February 27, 2015

Crawling websites using RSS feeds

A lot of websites have RSS feeds. Especially websites that are updated regularly with new content, such as news websites and blogs. Using these feeds it is possible to crawl the sites (notably news sites) both more effectively (getting more good content) and efficiently (getting less redundant content). This is because the RSS feeds shine a light on the most critical datum we need, what has changed.

To take advantage of this, I have developed an add-on for Heritrix, called simply CrawlRSS.

The way it works is that for any given site a number of RSS feeds are identified. For each feed a number of 'implied pages' are defined. When a new item is detected in a feed that is taken to imply that the "implied pages" (such as a category front page etc.) have also changed, causing them to be recrawled.

The feeds for a given site are emitted all at the same time. If there is duplication amongst them (a news story is both under domestic and financial news, for example) the URL is only enqueued once, but the implied pages for both feeds are enqueued. All of the discovered URLs are then crawled along with embedded items such as images, stylesheets etc that are discovered via regular link extraction.

The scoping here is very important. Aside from URLs deriving from the feed, only a very narrow range of embedded content is allowed to be crawled. This ensures that the crawler is able to complete a crawl round in a reasonable amount of time. Obviously, this means that an RSS triggered crawl will not capture, for example, old news stories. It is not a replacement to traditional snapshot crawls, but to be a complimentary technique that can help capture the minute-to-minute changes in a website.

Once all discovered URLs deriving from one site's feeds have been crawled, the site becomes eligible for a feed update. I.e. the feeds may be crawled again. A minimum amount of wait between crawling the feeds can be specified. However, this is just a minimum wait time (so we aren't constantly updating a feed that hasn't changed). No maximum limit is imposed. If there is a lot of content to download, it will simply take the time it needs. Indeed, during the first round (when all the layout images, stylesheets etc. are crawled) it can possibly take a couple of hours for all derived URLs to be crawled.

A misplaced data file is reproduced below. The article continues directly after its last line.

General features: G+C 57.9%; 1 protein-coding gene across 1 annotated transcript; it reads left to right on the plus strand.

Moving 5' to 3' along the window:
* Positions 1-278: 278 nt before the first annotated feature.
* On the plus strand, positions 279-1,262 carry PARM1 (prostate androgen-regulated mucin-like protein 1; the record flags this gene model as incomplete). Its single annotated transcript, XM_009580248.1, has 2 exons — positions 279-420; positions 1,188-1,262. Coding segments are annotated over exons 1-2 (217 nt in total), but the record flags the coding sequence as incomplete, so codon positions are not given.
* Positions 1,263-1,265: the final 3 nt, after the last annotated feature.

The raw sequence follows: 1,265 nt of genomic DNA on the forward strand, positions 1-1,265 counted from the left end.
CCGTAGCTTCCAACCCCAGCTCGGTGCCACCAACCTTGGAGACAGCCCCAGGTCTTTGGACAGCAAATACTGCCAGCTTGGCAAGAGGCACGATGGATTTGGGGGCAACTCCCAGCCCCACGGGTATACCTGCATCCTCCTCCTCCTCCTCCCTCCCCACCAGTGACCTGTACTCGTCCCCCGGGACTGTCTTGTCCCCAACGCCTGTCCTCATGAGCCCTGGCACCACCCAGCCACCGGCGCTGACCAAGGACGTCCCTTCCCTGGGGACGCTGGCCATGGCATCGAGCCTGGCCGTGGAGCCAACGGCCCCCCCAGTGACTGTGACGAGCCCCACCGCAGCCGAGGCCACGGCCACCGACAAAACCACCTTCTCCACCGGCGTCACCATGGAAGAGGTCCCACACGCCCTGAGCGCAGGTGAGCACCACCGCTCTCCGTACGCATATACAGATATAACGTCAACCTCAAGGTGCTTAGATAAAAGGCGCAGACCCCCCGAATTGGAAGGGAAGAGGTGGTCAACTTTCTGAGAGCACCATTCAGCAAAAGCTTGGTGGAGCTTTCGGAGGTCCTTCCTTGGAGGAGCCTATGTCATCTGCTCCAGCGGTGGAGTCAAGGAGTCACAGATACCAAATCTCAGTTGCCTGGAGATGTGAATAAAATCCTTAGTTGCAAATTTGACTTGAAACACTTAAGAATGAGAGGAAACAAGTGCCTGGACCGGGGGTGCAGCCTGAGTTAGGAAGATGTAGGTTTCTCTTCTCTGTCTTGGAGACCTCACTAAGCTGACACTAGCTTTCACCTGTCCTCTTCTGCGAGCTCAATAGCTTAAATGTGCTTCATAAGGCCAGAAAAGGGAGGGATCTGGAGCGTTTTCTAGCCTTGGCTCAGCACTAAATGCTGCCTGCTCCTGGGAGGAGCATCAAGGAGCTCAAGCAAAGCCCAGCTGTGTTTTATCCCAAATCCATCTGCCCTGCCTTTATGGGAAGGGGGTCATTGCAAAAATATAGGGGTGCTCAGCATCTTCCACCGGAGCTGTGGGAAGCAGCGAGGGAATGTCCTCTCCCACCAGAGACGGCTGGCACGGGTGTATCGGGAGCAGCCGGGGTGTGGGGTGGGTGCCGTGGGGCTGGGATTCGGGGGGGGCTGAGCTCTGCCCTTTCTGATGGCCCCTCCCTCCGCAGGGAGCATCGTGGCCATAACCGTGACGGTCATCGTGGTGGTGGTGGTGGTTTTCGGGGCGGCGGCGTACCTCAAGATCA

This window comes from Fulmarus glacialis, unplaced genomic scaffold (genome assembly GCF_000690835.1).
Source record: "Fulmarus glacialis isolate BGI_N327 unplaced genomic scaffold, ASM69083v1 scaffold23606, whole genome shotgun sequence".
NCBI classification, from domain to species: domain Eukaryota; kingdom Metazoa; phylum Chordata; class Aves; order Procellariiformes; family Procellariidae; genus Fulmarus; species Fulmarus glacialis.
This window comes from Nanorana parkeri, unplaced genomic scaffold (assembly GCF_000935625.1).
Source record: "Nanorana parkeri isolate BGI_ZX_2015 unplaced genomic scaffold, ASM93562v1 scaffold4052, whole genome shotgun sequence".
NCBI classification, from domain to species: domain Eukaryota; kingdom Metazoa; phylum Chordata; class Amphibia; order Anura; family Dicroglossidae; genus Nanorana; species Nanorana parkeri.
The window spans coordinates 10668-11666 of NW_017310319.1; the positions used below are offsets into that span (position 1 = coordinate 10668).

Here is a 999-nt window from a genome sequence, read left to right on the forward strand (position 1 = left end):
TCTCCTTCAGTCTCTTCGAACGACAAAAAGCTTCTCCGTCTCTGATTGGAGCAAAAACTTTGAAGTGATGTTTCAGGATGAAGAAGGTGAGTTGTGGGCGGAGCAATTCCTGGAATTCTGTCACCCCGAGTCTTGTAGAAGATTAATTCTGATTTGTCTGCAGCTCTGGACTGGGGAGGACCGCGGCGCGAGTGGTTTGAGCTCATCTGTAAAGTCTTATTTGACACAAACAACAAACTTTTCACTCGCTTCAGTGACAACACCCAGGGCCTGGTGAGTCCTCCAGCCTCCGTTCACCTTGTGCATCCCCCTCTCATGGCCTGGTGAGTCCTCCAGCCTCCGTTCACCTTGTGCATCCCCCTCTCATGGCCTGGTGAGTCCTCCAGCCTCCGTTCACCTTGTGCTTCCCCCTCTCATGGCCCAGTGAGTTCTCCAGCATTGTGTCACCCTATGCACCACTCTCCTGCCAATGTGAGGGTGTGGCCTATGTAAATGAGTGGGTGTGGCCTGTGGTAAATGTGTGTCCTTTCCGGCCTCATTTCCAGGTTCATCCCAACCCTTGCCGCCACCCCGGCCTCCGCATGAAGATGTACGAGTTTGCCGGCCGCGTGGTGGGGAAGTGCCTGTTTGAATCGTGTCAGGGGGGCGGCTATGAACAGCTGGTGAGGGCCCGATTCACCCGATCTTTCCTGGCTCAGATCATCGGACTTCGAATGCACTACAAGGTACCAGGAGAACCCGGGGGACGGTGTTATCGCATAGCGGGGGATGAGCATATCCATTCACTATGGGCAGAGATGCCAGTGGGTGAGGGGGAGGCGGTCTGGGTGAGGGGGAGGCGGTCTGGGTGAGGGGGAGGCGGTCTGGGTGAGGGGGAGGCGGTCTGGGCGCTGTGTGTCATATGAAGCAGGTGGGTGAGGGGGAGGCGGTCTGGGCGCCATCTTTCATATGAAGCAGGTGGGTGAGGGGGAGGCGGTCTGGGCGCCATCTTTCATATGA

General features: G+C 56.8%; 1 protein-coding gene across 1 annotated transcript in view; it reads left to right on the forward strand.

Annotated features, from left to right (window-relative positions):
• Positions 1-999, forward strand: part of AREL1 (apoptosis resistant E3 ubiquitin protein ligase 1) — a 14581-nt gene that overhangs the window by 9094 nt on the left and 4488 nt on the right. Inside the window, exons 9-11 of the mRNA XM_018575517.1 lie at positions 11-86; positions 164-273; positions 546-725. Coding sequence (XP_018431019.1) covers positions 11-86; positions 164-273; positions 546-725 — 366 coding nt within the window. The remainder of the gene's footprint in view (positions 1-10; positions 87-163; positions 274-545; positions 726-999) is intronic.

Typically, the crawler will quickly reach the point where any given site is mostly just waiting for the next feed update. Of course, this depends mostly on the nature of the sites being monitored.

The quality of the RSS feeds varies immensely. Some sites have very comprehensive feeds for each category on the site. Others have only one overarching feed. A problematic aspect is that some websites only update their RSS feeds at fixed intervals, not as new items are added to the site. This means that the feed may be up to an hour out of date.

It is necessary to examine and evaluate the RSS feeds of prospective sites. This approach is best suited to high value targets where it is reasonable to invest a degree of effort into capturing them as best as possible.

When done correctly, on a site with well configured feeds, this enables a very detailed capture of the site and how it changes. And this is accomplished with a fairly moderate volume of data. For example, we have been crawling several news websites weekly. This has not given a very good view of day-to-day (let alone minute-to-minute) changes but has produced 15-20 GiB of data weekly. Similar crawling via RSS has given us much better results at a fraction of the data (less than .5 GiB a day). Additionally, the risk of a scope leakage is greatly reduced.

Where before we got 1 capture a week, we now get up to 500 captures of the front pages per week. This is done while reducing the amount of overall amount of data gathered! For websites that update their RSS feeds when stories are updated, we also capture the changes in individual stories.

This is, overall, a giant success. While, true, that not all websites provide a usable RSS feed, where it is present, this approach can make a huge difference. Look, for example at the search results for the front page of the state broadcaster here in Iceland, RUV in our wayback. Before we started using their RSS feed, we would capture their front page about 15-30 times a month. After, it was more like 1500-1800 times a month. A hundred fold increase. With a very small storage footprint.

As I stated before, this doesn't replace conventional snapshot crawling. But for high value, highly dynamic sites, this can, very cheaply, improve their capture by a staggering amount.

Next week I'll do another blog post with the more technical aspects of this.